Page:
A federal judge this morning dismissed Pennsylvania Gov. Tom Corbett’s (R) antitrust lawsuit against the NCAA, saying she could not “find any factual allegations supporting (Corbett’s) allegation of ‘concerted action’ that might nudge its conspiracy claim into ‘plausible’ territory.” The early dismissal is somewhat surprising, even for a case that never had much chance of victory, but it will thankfully bring everyone one step closer to the end of the petty bickering and face-saving efforts that have filled the aftermath of the scandal.
Corbett’s suit alleged that the NCAA violated antitrust law when it leveled major sanctions against Penn State University’s athletics program in the wake of the Jerry Sandusky child rape scandal last year, a claim that would have required him to prove that the rest of the NCAA’s institutions essentially conspired to destroy Penn State’s football program. The NCAA fined Penn State’s football program $60 million, banned it from postseason play for four years, and reduced the number of scholarships it could offer to recruits. None of that constituted an antitrust violation, Judge Yvette Kane decided.
The lawsuit was the latest messy episode in the scandal that won’t die, as every party involved seems more committed to saving its own face than to rehabilitating and reforming an institution and a system that failed the eight young men who became Sandusky’s victims. Corbett’s suit was believed by many to be an effort to win political support from Penn State bigwigs ahead of his uphill re-election battle in 2014, and it could have easily obscured a potential investigation into his own role in the scandal in his former capacity as Pennsylvania’s attorney general.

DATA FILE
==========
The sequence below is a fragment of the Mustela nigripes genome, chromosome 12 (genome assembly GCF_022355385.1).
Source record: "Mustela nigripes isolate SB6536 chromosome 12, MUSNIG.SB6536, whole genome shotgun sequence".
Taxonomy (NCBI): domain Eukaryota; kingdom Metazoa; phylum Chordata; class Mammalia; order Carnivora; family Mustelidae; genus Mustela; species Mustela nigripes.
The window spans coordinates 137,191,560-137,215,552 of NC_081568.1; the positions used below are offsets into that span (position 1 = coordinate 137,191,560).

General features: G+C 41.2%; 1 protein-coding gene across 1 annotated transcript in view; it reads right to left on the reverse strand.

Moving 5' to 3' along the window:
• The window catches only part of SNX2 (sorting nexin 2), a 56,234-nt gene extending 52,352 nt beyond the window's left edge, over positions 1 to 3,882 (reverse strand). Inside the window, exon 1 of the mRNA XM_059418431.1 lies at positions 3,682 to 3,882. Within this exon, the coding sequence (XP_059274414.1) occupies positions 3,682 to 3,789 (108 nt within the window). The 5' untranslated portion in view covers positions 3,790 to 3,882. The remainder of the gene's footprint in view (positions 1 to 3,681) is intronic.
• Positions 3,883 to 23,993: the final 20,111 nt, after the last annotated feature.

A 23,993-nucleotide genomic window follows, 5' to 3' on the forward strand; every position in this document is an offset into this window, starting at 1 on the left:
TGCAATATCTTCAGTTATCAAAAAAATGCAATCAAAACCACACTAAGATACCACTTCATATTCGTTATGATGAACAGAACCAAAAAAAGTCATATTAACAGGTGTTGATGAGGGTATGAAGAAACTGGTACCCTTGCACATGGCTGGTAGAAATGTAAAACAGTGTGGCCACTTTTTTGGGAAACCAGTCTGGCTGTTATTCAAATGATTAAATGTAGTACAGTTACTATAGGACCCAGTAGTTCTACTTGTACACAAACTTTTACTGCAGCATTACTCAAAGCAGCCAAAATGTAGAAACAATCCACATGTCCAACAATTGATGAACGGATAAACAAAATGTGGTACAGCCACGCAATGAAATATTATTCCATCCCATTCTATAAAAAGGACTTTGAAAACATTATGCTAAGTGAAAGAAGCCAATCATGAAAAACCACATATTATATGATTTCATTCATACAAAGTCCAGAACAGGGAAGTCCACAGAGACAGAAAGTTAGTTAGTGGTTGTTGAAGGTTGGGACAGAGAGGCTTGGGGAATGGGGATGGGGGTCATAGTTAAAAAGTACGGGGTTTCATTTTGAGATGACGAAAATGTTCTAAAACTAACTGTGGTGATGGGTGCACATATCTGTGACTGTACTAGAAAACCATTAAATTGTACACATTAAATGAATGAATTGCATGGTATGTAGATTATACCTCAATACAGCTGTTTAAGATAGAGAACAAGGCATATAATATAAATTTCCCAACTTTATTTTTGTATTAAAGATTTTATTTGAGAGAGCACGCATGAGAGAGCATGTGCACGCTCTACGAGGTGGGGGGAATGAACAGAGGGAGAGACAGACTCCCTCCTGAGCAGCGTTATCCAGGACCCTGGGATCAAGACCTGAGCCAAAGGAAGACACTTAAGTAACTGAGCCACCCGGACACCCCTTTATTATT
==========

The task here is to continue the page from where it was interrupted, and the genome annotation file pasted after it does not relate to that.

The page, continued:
The NCAA, meanwhile, released a statement from chief legal counsel Donald Remy saying that it was “exceedingly pleased” with the dismissal. “Our hope is that this decision not only will end this case but also serve as a beginning of the end of the divide among those who, like Penn State, want to move forward to put the horror of the Sandusky crimes behind the university and those who want to prolong the fight and with it the pain for all involved,” Remy said.
And outside the case, the family of late Penn State football coach Joe Paterno has filed its own lawsuit against the NCAA and investigator Louis Freeh, who authored the damning report into the scandal, an attempt to reclaim Paterno’s tattered legacy that left him not as college football’s all-time winningest coach but as the man who allowed one of the most disgusting scandals in the history of American sports to happen on his watch.
It’s well past time for the aftermath of Penn State to move from legal wrangling to an actual focus on implementing changes to prevent similar scandals in the future. Corbett’s lawsuit was vain. The Paterno family’s probably is too. The NCAA’s sloppy handling of the sanctions invited them both, frivolous and personally motivated as the suits might be. And all of it had the potential to cause even more problems than it could have solved in the rehabilitation and reform of both Penn State and the system in which it is involved.
There are no winners in this case or in the Penn State saga as a whole. Not the NCAA. Not Penn State. Not Tom Corbett or Joe Paterno. And certainly not the young men who became a monster’s victims because no one stood up to defend them until it was too late. For all the talk of how Penn State’s culture is in need of change, the reality is that Penn State is only part of the problem. This could have happened on any number of college campuses where football, basketball, or some other sport is king, and on smaller scales and in different ways it already has.
They are all responsible in their own ways. Who wins and who survives each legal wrangling doesn’t change that a bit, and the legal fights are doing nothing but getting in the way of the change that needs to take place to make sure it never happens again.